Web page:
Barbara McCloskey is in her second full year as chair of the department and is very excited by the new developments taking place in our program thanks to the extraordinary generosity of the administration and the Dietrich endowment fund. She looks forward to working with her colleagues in the coming year to revamp our curriculum in light of the wonderful new opportunities these funds will allow us to extend to our students. She also looks forward to the publication of her book, The Exile of George Grosz: Modernism, America, and the One World Order, which will be published by University of California Press in December 2014. This fall she delivered two papers, the first at a conference on the subject of East German Art hosted at Iowa State University by our former alum, April Eisman, and the second in a seminar on the topic of art, war, and trauma at the German Studies Association meeting in Kansas City, Missouri.
Gretchen Bender Our undergraduate students have been particularly busy in the last year, engaging in exciting travel opportunities, independent research projects, teaching and research assistantships, designing and participating in service-learning programs, developing gallery exhibitions and serving in local arts organizations. Recent majors have won awards from the University Honors College and the Dietrich School of Arts and Sciences to travel to Istanbul, New York, London, and Chicago to advance independent research projects. Even more secured summer research funding to remain on campus to begin honors thesis projects.
Students enrolled in Jennifer Josten’s Art and Politics in Modern Latin America and Shirin Fozi’s Medieval Treasuries travelled together to Detroit and Cleveland last fall to study objects relevant to their coursework, and students travelled to Florence, Italy with Frank Toker’s seminar Florence Cathedral: Site and Insight over Spring Break.
Our museum studies program continues to prosper. The 2014 Milton Fine Museum Profession Fellows (Karen Lue, Grace Strong, and Matthew Sova) were partnered with Nicholas Chambers, Curator at the Andy Warhol Museum, Marilyn Russell, Curator of Education at the Carnegie Museum of Art and Janet McCall, Executive Director of the Society for Contemporary Craft. Last fall, the Museum Studies Exhibition Seminar, led by the Warhol Museum’s Nicholas Chambers, executed a fun and compelling exhibition on the work of Martin Creed. The new minor in Museum Studies is drawing increasing enrollment, particularly from students in the Departments of History and Anthropology.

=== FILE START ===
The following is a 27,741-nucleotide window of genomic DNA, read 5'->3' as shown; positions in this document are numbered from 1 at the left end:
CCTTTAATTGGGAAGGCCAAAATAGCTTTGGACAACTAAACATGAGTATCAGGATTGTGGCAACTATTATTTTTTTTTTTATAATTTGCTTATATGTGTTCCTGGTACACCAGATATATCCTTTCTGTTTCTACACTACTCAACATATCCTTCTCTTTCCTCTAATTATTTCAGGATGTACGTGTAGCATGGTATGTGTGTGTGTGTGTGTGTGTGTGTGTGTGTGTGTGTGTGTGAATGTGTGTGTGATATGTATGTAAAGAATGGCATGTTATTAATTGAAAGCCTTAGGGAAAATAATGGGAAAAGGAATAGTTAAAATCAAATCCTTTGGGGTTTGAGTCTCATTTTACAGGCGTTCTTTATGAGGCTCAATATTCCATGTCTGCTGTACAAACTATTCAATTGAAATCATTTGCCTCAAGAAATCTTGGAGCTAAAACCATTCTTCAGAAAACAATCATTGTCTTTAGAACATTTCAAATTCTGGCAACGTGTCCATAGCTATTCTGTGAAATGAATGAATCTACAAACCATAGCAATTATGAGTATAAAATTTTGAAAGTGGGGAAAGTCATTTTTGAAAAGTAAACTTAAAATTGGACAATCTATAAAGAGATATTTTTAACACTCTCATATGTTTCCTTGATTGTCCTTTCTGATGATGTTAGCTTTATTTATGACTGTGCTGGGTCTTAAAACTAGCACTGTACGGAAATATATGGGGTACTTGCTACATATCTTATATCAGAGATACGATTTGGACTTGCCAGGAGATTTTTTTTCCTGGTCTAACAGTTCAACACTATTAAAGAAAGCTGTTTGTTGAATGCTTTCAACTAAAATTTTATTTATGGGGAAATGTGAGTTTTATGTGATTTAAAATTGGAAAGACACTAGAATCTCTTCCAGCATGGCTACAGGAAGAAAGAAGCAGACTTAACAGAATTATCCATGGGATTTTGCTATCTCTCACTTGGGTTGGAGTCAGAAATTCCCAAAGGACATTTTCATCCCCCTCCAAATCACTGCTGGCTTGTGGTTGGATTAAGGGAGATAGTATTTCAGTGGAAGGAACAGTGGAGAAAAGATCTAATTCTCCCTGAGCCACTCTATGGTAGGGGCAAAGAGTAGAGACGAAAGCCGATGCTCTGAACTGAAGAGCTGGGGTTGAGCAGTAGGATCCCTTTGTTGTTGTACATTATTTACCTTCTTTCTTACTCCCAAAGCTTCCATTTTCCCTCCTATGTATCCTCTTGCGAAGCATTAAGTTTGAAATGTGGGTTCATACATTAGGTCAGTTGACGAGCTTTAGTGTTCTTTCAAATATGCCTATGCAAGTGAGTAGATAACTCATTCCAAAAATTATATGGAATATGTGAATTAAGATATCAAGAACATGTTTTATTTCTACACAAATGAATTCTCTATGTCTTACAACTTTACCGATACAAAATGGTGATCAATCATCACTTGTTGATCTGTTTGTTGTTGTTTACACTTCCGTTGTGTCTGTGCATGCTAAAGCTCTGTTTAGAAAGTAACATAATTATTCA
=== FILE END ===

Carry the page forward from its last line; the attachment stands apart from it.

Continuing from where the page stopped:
Three of our students graduated in April with the prestigious Bachelor of Philosophy Degree from the University Honors College for the successful completion of extensive thesis research. Lauren Burgess, a joint Communications and HAA major devoted her study to Henri Matisse’s Chapel in Vence, France; Grace Meloy a joint Architectural Studies Preservation track and Civil and Environmental Engineering major studied tourist sites and infrastructure at the center and periphery of Berlin, and Julia Warren, also a Preservation track major, developed an analysis of the High Line in Manhattan.
Exciting service-learning projects have also extended the reach of our students in new directions. Last spring, in partnership with the Pittsburgh Assistance Center for Educators and Students (PACES, https://www.pittsburghaces.org/programs.html), HAA majors Danny Augenbraun, Lauren Burgess, Cyrille Froncek, Grace Kelly, and Joanna Kemp taught local high school students about public art during their school-day activity period, and mentored them through the completion of their own works of art which were exhibited at our University Art Gallery in May. The project received great press in the Summer edition of Pitt Magazine: http://www.zinio.com/reader.jsp?issue=416313687&o=ext. Over the summer, Kaley Kilpatrick worked with Melissa Hiller at the American Jewish Museum of the JCC in Squirrel Hill to develop art conversation programs for local senior care facilities for patients suffering from Alzheimer’s and dementia. And this fall, three HAA majors, Kilpatrik, Alice Gallagher and Liyi Chen are part of a dynamic interdisciplinary team of faculty, graduate students and other undergraduates from Pitt’s School of Education and Department of Psychology who are researching the response of school-age children to sites of traumatic memory. Specifically, they are partnering with the U.S. Parks Service to study and enhance the educational experience of the Flight 93 Memorial site in Shanksville, Pennsylvania. Later this year, they will be travelling to Ohio to work directly with elementary students who travel each year to see the Flight 93 site.